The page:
From: Jeff Garland (jeff_at_[hidden])
Date: 2005-09-25 18:43:07
On Mon, 26 Sep 2005 01:02:25 +0200, Robert Kawulak wrote
> > Restricted is ok, but I like constrained better. Please see:
> > http://www.boost.org/doc/html/constrained_value.html
> > http://www.boost.org/boost/date_time/constrained_value.hpp
> > http://www.artima.com/weblogs/viewpost.jsp?thread=79470
> > Jeff
> Thank you very much for the links, they inspired me to think deeply about
> the design of my class once again :). What I meant to create was pretty
> similar to constrained_value, only more complex, more general and
> maybe a little more efficient.
Good -- it seemed like alot of the thinking in this thread (which I've really
only been skimming, so perhaps this is unfair) hadn't been considering prior
art. Just so you know, it's my feeling that the 'range constraint' is the
most frequent and most of the more complicated cases you can imagine don't
come up that much in practice. I'm not even sure it's really worth
supporting. The most important thing is to allow customization of the error
handling and set it up so the details of the constraint violation can (eg: min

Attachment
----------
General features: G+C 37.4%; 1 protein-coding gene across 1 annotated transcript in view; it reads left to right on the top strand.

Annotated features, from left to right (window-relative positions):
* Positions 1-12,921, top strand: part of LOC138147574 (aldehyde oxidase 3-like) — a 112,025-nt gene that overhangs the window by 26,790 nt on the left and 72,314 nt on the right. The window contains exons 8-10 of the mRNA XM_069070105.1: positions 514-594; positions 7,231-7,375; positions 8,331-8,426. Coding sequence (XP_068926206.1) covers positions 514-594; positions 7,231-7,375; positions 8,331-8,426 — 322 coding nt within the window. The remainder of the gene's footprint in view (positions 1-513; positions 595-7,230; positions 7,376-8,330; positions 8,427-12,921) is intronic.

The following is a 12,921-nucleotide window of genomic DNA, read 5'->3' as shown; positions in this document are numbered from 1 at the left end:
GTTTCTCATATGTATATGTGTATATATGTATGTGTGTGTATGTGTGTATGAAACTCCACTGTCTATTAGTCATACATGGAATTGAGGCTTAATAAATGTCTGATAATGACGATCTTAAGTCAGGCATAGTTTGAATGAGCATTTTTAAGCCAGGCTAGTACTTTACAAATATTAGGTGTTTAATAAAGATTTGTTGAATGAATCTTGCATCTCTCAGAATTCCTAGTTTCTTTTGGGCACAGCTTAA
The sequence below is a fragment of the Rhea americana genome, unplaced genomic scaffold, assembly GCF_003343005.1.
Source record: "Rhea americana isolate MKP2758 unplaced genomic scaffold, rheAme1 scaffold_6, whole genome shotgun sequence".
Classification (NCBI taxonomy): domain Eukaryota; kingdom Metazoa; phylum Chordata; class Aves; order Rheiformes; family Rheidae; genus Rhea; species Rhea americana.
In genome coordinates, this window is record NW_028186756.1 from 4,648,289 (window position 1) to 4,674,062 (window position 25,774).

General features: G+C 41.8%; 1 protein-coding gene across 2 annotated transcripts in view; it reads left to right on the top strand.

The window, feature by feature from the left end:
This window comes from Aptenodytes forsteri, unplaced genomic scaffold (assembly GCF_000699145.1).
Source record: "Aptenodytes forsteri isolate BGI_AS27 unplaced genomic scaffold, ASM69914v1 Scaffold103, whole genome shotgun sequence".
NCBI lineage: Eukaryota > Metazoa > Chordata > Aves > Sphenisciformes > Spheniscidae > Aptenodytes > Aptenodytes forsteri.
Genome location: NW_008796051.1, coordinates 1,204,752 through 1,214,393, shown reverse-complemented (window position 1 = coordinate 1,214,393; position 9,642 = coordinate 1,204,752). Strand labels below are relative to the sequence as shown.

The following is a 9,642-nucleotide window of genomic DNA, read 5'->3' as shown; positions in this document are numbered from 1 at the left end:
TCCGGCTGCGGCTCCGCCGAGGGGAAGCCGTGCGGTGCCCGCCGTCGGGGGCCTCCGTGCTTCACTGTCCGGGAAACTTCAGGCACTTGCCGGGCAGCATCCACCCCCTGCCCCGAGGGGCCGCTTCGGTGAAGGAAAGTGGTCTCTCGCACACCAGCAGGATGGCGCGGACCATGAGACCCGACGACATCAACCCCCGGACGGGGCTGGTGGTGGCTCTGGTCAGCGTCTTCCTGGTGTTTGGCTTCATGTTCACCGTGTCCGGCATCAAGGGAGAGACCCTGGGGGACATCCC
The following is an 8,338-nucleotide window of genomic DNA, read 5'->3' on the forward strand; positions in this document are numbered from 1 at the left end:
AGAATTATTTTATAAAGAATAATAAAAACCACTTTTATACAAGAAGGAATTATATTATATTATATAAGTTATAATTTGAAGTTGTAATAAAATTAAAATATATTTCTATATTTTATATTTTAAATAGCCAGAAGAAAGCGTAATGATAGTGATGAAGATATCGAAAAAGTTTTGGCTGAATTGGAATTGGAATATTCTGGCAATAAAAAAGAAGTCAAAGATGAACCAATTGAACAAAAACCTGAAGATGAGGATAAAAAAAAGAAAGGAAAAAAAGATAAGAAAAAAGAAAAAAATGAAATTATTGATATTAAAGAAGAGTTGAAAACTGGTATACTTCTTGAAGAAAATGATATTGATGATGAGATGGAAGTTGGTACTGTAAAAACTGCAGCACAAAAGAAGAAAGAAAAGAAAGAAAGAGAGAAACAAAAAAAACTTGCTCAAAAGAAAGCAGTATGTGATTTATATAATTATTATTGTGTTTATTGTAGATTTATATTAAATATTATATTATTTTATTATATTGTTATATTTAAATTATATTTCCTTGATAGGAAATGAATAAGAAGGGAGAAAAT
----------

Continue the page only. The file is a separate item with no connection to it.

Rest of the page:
or max) can be determined. Again I've been skimming so I don't know if your
code does this or not.
One other thought. The constrained value type fits into a 'value programming'
classification that eventually I'd like to see expanded in boost. Some other
parts of this include wrapping_int which has a range and wraps around when you
do math with it, integer_adapters which adds infinites and null values to
ints. I have a "super enumeration class" (never posted) that fits into this
category and I know a couple others have been proposed on the list which is a
related concept. If you haven't already have a look at
for some broader thoughts on this subject. Anyway, I've seen using these
small value types really cleanup what would otherwise be ugly and messy code.
> BTW, constrained_value of Christofer Diggins has at least one 'bug' -
> it has a default constructor which default-initialises the value,
> and doesn't check if this default value conforms to the constraints.
That's not good. I guess you'd need need one of the policies to specify the
default value if it is allowed. In the date-time constrained_value there is
no default constructor as I recall.
> I also believe, that it'd be better to supply operator const value()
> than operator value() - this conversion is implicit so the const
> version would be safer.
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